A train carrying nuclear waste to northern Germany has reached its destination, despite more than 3,000 protesters trying to stop it during its three day-trip from France.
The train, with 14 cars, arrived Monday in the town of Dannenberg with 123 tonnes of nuclear waste.
The waste will transported by truck and be stored in a salt mine in the city of Gorleben, between Hamburg and Berlin. The trucks are expected to meet additional protesters.
During the trip, police used tear gas, pepper spray and water cannons to stop protesters, who held sit-ins on the tracks and attempted to sabotage the rail by removing the gravel bed.
Police say removed about 3,000 protesters from the tracks Monday about 30 kilometres from Dannenberg.
Activists say the waste containers and the temporary storage site in Gorleben are not safe.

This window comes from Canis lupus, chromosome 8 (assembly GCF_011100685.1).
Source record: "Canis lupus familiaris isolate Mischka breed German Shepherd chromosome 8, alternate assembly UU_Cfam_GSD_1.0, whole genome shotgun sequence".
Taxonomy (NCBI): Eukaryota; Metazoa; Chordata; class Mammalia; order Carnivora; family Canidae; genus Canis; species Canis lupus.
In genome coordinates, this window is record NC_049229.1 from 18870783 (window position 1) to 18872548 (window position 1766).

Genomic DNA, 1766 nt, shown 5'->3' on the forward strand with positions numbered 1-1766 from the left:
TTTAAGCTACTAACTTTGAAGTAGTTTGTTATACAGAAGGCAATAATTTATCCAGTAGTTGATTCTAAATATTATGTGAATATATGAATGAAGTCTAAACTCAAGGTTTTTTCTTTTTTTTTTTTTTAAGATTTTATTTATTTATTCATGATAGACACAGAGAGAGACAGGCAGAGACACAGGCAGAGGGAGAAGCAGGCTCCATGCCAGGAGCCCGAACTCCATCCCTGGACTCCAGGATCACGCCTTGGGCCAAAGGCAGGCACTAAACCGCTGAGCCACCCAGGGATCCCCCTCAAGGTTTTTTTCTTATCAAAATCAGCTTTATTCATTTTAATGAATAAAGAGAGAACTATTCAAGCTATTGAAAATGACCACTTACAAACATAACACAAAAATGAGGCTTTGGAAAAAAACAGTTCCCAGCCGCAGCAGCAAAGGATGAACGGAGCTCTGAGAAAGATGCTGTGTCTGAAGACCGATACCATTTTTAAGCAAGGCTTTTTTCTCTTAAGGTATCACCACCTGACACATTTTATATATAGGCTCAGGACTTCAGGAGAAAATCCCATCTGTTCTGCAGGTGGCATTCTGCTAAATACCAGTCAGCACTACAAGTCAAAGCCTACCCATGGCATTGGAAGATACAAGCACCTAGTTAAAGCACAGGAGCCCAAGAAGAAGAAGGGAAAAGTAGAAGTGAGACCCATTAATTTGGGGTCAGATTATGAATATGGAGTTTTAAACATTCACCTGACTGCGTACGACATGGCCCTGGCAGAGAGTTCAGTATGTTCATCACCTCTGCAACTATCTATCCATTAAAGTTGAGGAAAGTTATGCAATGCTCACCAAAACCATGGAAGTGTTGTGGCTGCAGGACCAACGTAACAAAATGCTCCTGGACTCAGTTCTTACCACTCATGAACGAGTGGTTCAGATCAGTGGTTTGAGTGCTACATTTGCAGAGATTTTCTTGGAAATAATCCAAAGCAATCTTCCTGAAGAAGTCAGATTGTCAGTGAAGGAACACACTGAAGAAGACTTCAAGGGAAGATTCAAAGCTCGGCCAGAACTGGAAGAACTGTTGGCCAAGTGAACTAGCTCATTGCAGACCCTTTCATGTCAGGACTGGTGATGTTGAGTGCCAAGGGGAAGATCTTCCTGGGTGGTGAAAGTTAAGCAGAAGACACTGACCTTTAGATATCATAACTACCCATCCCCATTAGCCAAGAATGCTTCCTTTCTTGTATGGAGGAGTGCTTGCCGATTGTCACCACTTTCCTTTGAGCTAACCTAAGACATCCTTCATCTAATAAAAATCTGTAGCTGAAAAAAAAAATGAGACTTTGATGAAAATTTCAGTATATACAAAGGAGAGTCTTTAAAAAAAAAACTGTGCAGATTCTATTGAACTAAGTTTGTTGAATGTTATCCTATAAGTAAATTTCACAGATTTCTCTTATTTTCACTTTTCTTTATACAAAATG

They have called the train "Chernobyl on wheels."
CBC reporter Ann MacMillan said the transportation of nuclear waste is always contentious in Germany, but is more so this time because earlier this year the German government reneged on a promise to shut down the country's nuclear power plants by 2021, instead moving the shutdown date to 2033.
"That decision has infuriated many voters and makes this particular shipment of nuclear waste a focus for the discontent," she said.